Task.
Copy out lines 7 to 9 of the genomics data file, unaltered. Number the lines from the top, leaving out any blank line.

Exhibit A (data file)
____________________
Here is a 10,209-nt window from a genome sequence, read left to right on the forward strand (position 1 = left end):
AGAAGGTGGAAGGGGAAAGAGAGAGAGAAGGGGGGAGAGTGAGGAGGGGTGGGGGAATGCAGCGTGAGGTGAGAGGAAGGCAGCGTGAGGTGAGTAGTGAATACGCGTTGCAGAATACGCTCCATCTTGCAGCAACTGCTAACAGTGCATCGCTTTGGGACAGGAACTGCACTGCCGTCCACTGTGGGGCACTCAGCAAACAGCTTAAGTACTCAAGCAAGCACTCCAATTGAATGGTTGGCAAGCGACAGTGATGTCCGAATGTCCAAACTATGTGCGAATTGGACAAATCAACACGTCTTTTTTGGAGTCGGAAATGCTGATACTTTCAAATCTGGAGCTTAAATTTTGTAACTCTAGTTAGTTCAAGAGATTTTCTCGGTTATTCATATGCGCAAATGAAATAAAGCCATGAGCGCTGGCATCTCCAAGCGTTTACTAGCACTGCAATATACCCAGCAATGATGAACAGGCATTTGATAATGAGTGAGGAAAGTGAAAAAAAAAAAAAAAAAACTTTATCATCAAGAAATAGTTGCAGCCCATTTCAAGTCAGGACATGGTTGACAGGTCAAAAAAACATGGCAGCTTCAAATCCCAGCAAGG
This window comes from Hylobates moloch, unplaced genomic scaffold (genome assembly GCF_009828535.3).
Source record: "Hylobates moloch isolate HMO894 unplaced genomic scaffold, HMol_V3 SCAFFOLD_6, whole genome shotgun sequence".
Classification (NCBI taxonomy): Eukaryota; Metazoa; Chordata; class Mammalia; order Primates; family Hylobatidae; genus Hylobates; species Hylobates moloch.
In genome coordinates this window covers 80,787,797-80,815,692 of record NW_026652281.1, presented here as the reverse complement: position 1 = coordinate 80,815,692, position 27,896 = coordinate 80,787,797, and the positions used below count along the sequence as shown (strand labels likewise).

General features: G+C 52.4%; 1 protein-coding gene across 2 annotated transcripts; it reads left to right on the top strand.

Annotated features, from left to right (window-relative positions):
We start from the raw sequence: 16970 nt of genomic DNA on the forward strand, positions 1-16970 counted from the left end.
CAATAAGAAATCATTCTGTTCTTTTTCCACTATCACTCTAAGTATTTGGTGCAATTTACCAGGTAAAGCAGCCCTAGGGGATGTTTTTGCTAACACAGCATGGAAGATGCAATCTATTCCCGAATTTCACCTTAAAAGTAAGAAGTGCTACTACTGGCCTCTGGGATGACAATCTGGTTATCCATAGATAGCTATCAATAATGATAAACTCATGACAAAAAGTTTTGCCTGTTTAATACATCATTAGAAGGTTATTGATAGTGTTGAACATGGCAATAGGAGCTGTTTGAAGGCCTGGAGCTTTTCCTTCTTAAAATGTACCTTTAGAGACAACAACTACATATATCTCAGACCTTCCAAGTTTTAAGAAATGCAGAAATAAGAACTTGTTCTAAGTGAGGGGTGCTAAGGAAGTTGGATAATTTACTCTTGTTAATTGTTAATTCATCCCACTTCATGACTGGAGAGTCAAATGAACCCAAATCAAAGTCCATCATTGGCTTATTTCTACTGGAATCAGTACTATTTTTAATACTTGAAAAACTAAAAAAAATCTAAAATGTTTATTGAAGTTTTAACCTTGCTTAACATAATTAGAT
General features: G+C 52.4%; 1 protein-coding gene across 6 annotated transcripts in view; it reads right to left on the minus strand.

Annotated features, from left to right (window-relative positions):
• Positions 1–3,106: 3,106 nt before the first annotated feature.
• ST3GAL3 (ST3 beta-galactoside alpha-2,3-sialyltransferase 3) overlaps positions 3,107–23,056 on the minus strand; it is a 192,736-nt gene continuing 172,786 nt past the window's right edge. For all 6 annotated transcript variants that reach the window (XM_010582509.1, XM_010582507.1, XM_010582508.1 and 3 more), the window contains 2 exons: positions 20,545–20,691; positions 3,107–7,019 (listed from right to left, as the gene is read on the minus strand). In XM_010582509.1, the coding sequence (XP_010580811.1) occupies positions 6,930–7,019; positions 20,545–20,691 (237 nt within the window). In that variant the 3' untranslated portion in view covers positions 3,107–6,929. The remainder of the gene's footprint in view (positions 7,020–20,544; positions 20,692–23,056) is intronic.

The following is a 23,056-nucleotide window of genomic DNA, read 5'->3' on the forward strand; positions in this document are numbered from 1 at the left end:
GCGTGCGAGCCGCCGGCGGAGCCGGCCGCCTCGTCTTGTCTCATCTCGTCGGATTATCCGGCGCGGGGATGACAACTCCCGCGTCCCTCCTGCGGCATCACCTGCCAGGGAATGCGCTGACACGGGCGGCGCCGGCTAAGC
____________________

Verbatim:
General features: G+C 52.4%; 1 protein-coding gene across 2 annotated transcripts; it reads left to right on the top strand.

Annotated features, from left to right (window-relative positions):
We start from the raw sequence: 16970 nt of genomic DNA on the forward strand, positions 1-16970 counted from the left end.